China: Solar Power For Less Than $0.025/kWh?

2060: Solar & Storage Could Account For 43.2% Chinese Power Demand

China: Solar Power For Less Than $0.025/kWh?

As China reels under the impact of coal power shortage, a US-China study emphasizes on the impact solar energy with storage can have for China and the world. (Illustrative Photo; Photo Credit: Jenson/Shutterstock.com)

  • A new US-China study has been released for technical potential of solar power and its cost-competitiveness in China
  • It sees technical potential for solar energy in China reaching 146.1 PWh in 2060
  • Solar and storage together can supply 7.2 PWh of grid compatible electricity in 2060 for less than $0.025 per kWh
  • With continued decline in costs, especially for storage, solar energy can be used to power vehicles, heat or cool buildings, or to produce industrial chemicals

Come 2060 and China could be seeing solar energy, supported by storage, account for 43.2% share of its total electricity demand at less than $0.025 per kWh, claims a new joint study by US’ Harvard University and Tsinghua, Nankai and Renmin universities from China.

According to the researchers, while the technical potential for solar power in China will grow from 99.2 petawatt hours (PWh) in 2020 to 146.1 PWh in 2060, combined solar and storage systems can supply 7.2 PWh (meeting 43.2% electricity demand) of grid compatible electricity in 2060. But China won’t have to wait for that long for solar energy to achieve price parity to coal power as the team expects complete price parity nationwide by 2023. In 2021 alone, they see about 78.6% or 79.7 PWh of the Chinese technical potential achieving price parity.

Published in the Proceedings of the National Academy of Sciences (PNAS), the research work is based on an integrated model to assess the technical potential of solar energy in China and its cost between 2020 and 2060.

Study based on new integrated model

Calling recent projections about the cost of future solar energy potential based on outdated and overestimated costs of solar panels, their installation and storage technologies, the new model factors in land uses, possible tilt and spacing of solar panels, solar radiation to estimate the physical potential of solar power ‘across both space and time’.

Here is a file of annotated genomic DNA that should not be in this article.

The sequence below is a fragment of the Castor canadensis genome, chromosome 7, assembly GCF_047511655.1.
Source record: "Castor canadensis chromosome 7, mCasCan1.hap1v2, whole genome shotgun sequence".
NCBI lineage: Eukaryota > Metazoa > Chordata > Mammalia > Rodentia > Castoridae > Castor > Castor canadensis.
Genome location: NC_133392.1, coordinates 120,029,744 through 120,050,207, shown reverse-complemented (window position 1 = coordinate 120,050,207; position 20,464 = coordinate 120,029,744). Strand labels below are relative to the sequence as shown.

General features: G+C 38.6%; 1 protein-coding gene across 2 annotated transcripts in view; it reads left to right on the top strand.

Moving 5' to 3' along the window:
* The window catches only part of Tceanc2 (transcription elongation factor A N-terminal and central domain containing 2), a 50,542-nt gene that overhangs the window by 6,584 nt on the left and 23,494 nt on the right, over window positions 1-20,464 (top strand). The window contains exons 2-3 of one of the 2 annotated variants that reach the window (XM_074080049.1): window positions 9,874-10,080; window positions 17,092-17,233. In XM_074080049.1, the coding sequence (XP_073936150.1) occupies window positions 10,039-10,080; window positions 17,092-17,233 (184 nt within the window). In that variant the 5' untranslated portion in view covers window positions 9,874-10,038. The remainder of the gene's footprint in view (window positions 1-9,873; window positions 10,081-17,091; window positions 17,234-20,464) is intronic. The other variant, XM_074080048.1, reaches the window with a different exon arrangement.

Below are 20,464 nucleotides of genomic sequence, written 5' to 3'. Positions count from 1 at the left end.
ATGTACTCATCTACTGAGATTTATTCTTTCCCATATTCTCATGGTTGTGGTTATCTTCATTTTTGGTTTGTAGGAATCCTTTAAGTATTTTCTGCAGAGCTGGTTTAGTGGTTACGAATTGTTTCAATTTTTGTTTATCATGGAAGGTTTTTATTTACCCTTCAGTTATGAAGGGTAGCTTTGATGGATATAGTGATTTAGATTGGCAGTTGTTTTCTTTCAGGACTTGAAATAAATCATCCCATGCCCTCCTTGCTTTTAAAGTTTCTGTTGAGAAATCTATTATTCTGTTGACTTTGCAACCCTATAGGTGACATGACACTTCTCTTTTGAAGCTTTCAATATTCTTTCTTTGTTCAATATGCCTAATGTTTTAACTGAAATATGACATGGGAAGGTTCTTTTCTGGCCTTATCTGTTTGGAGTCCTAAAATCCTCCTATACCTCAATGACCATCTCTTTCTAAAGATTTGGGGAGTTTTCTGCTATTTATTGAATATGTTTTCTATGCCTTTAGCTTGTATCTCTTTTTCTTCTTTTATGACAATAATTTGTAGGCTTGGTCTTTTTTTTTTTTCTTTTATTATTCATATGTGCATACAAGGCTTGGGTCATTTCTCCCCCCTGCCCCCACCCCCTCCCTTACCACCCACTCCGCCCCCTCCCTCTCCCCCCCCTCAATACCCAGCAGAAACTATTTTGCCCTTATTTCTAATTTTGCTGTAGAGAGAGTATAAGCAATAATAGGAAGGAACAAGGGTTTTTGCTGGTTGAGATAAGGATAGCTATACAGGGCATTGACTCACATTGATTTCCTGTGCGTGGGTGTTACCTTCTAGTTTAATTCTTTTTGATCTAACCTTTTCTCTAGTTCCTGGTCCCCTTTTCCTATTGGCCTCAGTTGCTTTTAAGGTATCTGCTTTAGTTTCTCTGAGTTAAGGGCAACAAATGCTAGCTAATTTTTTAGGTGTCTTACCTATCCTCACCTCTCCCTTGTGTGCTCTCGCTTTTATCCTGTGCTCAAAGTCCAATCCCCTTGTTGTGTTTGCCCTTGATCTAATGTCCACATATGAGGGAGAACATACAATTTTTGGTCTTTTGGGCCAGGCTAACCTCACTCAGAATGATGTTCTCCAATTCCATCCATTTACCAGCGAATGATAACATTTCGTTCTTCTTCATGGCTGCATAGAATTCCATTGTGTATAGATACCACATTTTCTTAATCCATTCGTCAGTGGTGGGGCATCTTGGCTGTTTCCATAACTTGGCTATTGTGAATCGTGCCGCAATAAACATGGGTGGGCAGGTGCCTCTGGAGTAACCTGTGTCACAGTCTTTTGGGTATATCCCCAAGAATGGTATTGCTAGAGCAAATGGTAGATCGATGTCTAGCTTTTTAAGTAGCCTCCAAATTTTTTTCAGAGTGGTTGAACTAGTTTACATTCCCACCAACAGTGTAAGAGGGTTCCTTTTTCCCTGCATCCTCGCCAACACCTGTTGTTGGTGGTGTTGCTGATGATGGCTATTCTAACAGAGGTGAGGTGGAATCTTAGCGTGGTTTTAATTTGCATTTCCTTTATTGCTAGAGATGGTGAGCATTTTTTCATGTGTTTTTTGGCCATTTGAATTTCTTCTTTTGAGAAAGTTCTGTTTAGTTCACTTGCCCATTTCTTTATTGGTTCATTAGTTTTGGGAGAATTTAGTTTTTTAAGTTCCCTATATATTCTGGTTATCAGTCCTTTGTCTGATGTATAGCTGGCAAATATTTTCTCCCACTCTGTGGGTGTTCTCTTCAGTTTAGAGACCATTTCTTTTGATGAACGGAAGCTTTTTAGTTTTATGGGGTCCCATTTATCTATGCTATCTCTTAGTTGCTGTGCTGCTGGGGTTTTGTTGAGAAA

An hourly optimization model also added additional cost of storage systems, along with investment costs for solar and technological changes to estimate cost-competitiveness of solar power relative to coal power now and in the future.

Authors of the study argue that the estimated technical scenario of solar power by 2060 opens up further opportunities for decarbonization in the country. One of the co-authors of the report and Tsinghua Ph.D student and a Visiting Fellow at the Harvard-China Project, Shi Chen said, “Our research shows that if costs continue to decline, especially for storage, there could be opportunities to power vehicles, heat or cool buildings, or to produce industrial chemicals, all using solar energy.”

According to Gilbert Butler, Professor of Environmental Studies at the Harvard John A. Paulson School of Engineering and Applied Sciences (SEAS) and co-corresponding author of the study, Michael B. McElroy, “The findings highlight a crucial energy transition point, not only for China but for other countries, at which combined solar power and storage systems become a cheaper alternative to coal-fired electricity and a more grid-compatible option.”

The complete study titled Combined solar power and storage as cost-competitive and grid-compatible supply for China’s future carbon-neutral electricity system is available for viewing on PNAS website.

The report comes at a time when China is dealing with frequent and long duration power cuts across the nation due to a coal power shortage and the necessity to meet its carbon reduction commitments, that has stalled its industrial activity, whose ripple effect is being felt by the world at large. The solar industry is not immune to these power outages as recently a number of leading solar module makers called upon the Chinese government to steer the domestic PV industry from current raw material supply challenges and power rationing (see Chinese Solar Companies Want Action).

About The Author

Anu Bhambhani

Anu Bhambhani is the Senior News Editor of TaiyangNews

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